Over $300M combined budget for Puerto Rico economic development agencies
SAN JUAN – The economic development components of the Puerto Rican government presented to the Senate Finance Committee their recommended budgets for the coming fiscal year, which totaled more than $310 million.
During the third day of public hearings to evaluate the budget submitted by Gov. Ricardo Rosselló to the Legislature, the officials of their respective agencies explained how they will try to offer better services to citizens, promote economic development and transform the government into “an enabling entity for doing business.”
Economic Development Secretary (DDEC by its Spanish initials) Manuel Laboy itemized the consolidated budget of the department he leads, which totals $91.7 million. The amount represents an increase of $12.7 million compared with the current fiscal year.
The resources originate mostly from federal funds ($79.4 million) and the agency’s own revenue ($9.4 million). When considering what it will get from the local Treasury Department’s general fund, the DDEC will receive about $2.8 million, or about $650,000 less than what it was allocated this fiscal year.
“That increase corresponds to the addition and subtraction of the savings we achieved as part of the executive orders that have been complied with in payroll reduction and [government appointed, or] trust contracts. But the positive balance corresponds to the increase in federal funds,” Laboy explained to committee Chairwoman Migdalia Padilla.
The head of the island’s economic umbrella stressed that to achieve development, it is essential to promote teamwork within the agencies under his supervision, among them the Industrial Development Co. (Pridco) and the Tourism Co. (PRTC). He added that recent initiatives such as Enterprise Puerto Rico, the destination marketing organization (DMO), and other structural reforms contribute to the economic progress of the island.
Popular Democratic Party (PDP) Sen. José Nadal brought up the recent change in Puerto Rico’s economic growth projections, which estimate a nearly 4% decline. “Regardless of whether the economic downturn is 3% or 4%, the economic development plans take into consideration that the coming years are of huge challenges.”
When presenting the budget recommended for Pridco, Laboy stressed that the entity in charge of stimulating economic development by fostering, creating and retaining jobs, as well as attracting capital investment, will only count on $49.2 million for its operations.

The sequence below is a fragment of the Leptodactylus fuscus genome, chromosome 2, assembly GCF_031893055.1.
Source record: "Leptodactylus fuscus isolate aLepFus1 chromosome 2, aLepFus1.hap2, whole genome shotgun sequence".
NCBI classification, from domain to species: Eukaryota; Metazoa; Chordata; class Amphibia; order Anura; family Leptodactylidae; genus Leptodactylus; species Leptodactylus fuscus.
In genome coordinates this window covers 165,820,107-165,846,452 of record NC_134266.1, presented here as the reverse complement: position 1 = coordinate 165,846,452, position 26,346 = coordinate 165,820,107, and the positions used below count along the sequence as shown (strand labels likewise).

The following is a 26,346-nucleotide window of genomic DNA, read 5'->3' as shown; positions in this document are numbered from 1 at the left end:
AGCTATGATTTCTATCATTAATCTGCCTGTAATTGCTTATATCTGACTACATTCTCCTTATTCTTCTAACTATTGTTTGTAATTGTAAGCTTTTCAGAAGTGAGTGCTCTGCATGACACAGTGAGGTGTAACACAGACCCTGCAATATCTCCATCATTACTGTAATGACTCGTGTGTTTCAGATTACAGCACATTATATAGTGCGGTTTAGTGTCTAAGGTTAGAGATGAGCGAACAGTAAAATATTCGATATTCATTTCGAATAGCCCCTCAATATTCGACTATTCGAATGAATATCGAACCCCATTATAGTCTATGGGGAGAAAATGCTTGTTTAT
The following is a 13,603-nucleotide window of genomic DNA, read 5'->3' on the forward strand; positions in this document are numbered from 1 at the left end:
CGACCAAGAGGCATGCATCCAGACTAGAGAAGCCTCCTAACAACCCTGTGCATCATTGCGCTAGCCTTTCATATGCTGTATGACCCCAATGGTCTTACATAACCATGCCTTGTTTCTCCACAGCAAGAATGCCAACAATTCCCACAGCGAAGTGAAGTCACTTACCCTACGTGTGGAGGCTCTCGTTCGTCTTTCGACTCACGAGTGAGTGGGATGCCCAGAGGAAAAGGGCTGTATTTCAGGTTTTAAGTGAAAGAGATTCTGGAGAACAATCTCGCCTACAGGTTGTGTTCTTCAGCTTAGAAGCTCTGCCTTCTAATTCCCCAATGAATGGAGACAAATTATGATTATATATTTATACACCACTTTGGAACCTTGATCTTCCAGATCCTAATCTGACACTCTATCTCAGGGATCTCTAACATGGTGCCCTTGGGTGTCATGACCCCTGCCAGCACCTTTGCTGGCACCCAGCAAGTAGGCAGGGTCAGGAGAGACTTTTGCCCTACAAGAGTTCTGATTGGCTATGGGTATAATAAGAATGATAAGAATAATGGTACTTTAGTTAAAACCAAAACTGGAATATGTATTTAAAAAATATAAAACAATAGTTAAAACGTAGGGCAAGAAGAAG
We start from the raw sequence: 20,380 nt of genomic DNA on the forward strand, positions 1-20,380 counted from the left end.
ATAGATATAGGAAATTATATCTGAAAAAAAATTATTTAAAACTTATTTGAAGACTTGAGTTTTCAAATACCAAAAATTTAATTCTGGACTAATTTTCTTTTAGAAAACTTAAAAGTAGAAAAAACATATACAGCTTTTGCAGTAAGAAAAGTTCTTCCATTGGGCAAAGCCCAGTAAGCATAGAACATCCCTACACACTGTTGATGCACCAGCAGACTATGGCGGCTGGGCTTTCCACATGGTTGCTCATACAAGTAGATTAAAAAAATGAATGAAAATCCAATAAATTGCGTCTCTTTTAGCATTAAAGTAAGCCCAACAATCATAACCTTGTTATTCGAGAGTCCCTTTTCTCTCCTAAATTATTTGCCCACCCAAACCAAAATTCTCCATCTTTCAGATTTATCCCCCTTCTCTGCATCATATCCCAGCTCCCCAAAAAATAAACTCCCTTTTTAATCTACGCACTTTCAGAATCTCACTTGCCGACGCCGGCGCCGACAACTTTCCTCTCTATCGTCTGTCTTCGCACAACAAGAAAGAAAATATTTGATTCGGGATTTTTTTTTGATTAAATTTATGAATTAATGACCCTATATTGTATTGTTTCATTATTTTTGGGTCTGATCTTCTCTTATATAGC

Asked about the drastic $130.5 million reduction to Pridco’s budget, Laboy said it is the result of a change in management over most of the money directed toward the special state fund for Rums of Puerto Rico, which is now “going to be under the purview of the Department of the Treasury; therefore, it not counted as part of the budget.”
Meanwhile, the Convention Center District Authority will also see a significant cut to its budget if it were to receive the $31.9 million recommended for the next fiscal year, or about $34 million less than its current budget.
In Tourism Co.’s case, its consolidated budget is of $99.2 million, or about $5.2 million less than the current budget. This includes $53.6 million in the public corporation’s own revenue, $26.9 million in special state funds and $18.7 million in “other revenue.”
Its executive director, José Izquierdo, explained that the total suggested by the executive branch will be aimed at developing an internal tourism campaign focused on promoting local culture, history and gastronomy, as well as a marketing plan and community entrepreneurship, among other efforts.
Other budgetary recommendations presented by the agency heads included $15.4 million for the Trade & Export Co. (CEE by its Spanish initials), $8.9 million for Land Administration and $3.1 million for the Equestrian Sport and Industry Administration.
Agriculture cuts its budget
Moreover, Agriculture Secretary Carlos Flores presented a recommended consolidated budget of $50.9 million, which indicates a cut of about $2.9 million compared with the budget allocated for the current fiscal year. However, the official assured that the decision “does not prevent the department” from conducting its operations.